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Ready or Not, Here It Comes: 3 Tips for Back to School

Ready or not, it’s back to school! With the end of summer comes new teachers, new books and supplies, and a new schedule for our kiddos. It’s an exciting time, but it can also be pretty overwhelming. Here are some ways to help your children with the transition of going back to school:

1) Check In With Them Emotionally

Often children have big feelings about new changes (such as returning to school), but they don’t quite have the words to articulate it, so parents can help coax things out of them. Asking things like, “what are you looking forward to about school?” can help them express their emotions. Without emphasizing the negative, be sure to also ask things like, “is there anything you’re nervous about?” so they can get those anxious feelings out and begin to work through them. Remember, the more you can help kids name their emotions, the more manageable those feelings become for them.

2) Set up Bedtime Rituals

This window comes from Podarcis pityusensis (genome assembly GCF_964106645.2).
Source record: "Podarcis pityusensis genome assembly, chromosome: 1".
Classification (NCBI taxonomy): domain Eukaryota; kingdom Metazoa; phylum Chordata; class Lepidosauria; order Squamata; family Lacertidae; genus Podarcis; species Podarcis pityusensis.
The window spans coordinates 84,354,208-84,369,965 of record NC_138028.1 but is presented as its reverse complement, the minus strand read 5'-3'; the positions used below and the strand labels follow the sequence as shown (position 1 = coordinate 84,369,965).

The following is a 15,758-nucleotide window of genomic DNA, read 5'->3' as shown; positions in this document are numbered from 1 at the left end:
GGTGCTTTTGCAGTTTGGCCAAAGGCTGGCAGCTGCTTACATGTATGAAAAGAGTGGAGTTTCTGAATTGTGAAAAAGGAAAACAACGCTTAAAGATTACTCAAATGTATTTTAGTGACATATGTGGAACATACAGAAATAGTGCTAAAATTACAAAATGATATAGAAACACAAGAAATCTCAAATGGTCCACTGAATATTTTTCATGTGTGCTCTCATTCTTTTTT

Routines and rituals are so important for children to create a sense of consistency, and bedtime in particular is crucial. These little growing bodies and minds need their sleep! A good night’s rest sets the day for them to have the energy, strength, and enthusiasm to face the transition of the starting school year.

3) Don’t Burden Them With Your Own Stress

This one can be tricky for parents. The truth is that we as adults have a lot to think about when school begins again. Uniforms, sports teams, Back-to-School night, shopping for new supplies, etc., and it’s not hard to see how we can easily get overwhelmed. Be careful though, as our little ones are often more aware of our emotions than we may think. Remember that although no one is a “perfect” parent, we need to try to not burden then with our own feelings. If back-to-school stress has got you down, try to unload and process to a spouse or a friend instead.

How are YOU helping your kids transition back into school?

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Ask A Therapist: Does My 2-year-old Have ADHD?

How do I know if my 2 year old has ADHD? He is not talking. He will not sit still for story time. He is a climber, runner, and so on. Bed time is not easy he thinks it’s time to play. He will say words every once in a while. He will sit still at dinner time. My Husband thinks there is nothing wrong with him. But as mom I am see red light for a problem with him.

A: As a mother, it’s important to trust your “gut” if you sense something is not quite right with your child. I suggest meeting with your pediatrician to discuss your concerns and see if your child is on target developmentally. Watch the rest of my response below…

Thanks for writing in. Take good care of yourself and your child!
Julie Hanks, LCSW

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